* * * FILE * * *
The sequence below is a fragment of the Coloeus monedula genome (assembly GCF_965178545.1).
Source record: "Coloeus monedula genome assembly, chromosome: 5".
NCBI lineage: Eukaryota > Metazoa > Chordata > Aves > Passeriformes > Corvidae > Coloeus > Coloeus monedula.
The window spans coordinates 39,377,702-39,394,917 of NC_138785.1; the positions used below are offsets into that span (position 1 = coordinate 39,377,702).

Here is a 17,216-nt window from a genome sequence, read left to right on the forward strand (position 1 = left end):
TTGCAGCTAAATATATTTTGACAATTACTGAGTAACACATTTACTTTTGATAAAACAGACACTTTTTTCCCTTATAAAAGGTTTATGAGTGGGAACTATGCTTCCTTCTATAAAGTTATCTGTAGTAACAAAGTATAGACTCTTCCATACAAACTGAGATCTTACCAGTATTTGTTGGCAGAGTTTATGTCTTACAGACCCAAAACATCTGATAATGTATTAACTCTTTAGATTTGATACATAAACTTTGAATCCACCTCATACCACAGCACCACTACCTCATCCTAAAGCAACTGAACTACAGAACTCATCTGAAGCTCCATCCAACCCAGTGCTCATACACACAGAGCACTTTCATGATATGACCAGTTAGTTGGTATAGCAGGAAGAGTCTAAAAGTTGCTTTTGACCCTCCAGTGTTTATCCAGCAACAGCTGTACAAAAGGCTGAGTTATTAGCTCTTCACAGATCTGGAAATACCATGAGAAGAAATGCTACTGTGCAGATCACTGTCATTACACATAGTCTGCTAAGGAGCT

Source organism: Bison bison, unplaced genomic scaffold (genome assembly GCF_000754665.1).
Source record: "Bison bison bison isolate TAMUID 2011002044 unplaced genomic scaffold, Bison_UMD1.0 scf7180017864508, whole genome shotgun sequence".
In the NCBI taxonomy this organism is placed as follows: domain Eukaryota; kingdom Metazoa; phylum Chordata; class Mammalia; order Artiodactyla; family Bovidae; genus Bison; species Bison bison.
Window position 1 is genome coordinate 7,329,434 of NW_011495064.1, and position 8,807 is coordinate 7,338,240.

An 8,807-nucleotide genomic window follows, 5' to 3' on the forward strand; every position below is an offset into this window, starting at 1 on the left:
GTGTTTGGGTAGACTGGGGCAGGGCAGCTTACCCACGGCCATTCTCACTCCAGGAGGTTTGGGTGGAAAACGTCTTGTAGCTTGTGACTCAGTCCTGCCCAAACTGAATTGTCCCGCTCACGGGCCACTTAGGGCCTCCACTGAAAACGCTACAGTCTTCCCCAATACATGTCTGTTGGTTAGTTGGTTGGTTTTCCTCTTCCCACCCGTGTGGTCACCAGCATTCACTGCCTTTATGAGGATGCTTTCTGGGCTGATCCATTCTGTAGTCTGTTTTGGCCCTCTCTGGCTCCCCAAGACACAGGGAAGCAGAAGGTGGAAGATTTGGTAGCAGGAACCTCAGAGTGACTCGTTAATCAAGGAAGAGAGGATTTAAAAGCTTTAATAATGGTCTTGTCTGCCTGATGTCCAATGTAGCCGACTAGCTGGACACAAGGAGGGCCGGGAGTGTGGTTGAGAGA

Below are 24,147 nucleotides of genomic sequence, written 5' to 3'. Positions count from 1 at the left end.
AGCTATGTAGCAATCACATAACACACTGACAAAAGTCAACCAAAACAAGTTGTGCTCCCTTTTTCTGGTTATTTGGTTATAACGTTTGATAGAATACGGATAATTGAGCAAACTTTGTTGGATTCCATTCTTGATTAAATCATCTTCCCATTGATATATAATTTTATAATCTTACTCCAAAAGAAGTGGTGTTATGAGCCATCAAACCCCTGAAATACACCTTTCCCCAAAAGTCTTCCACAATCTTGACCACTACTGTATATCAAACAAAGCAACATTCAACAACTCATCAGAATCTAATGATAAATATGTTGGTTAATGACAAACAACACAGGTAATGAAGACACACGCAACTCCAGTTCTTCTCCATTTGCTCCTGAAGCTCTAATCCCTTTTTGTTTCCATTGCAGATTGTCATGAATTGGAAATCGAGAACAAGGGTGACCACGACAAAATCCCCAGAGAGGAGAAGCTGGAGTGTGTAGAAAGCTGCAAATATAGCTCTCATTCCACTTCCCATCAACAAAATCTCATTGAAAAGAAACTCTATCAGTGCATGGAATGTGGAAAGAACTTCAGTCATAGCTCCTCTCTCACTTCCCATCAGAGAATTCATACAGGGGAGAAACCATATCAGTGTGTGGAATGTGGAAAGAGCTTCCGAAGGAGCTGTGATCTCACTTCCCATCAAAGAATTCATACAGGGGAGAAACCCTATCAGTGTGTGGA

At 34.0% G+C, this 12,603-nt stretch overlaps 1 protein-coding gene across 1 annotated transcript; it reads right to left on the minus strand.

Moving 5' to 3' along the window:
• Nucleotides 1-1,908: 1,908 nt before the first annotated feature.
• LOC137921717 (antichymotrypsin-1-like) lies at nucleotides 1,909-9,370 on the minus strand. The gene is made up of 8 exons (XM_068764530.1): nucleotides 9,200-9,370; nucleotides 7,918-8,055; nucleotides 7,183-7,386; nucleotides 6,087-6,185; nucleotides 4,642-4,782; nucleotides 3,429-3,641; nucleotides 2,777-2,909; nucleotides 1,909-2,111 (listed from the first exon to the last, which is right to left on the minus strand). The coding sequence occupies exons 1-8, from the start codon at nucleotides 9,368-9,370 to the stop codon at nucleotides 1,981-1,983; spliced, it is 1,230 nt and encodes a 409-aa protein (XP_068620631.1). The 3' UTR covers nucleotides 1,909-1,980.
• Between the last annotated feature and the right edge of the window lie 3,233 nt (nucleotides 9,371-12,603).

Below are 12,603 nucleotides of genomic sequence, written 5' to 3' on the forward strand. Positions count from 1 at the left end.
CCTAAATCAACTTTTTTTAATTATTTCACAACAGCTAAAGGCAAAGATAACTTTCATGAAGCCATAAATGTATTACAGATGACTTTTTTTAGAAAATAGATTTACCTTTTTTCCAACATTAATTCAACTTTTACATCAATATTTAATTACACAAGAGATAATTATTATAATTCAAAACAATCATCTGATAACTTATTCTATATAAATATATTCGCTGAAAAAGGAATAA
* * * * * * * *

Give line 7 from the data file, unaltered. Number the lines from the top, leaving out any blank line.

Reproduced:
Source organism: Bison bison, unplaced genomic scaffold (genome assembly GCF_000754665.1).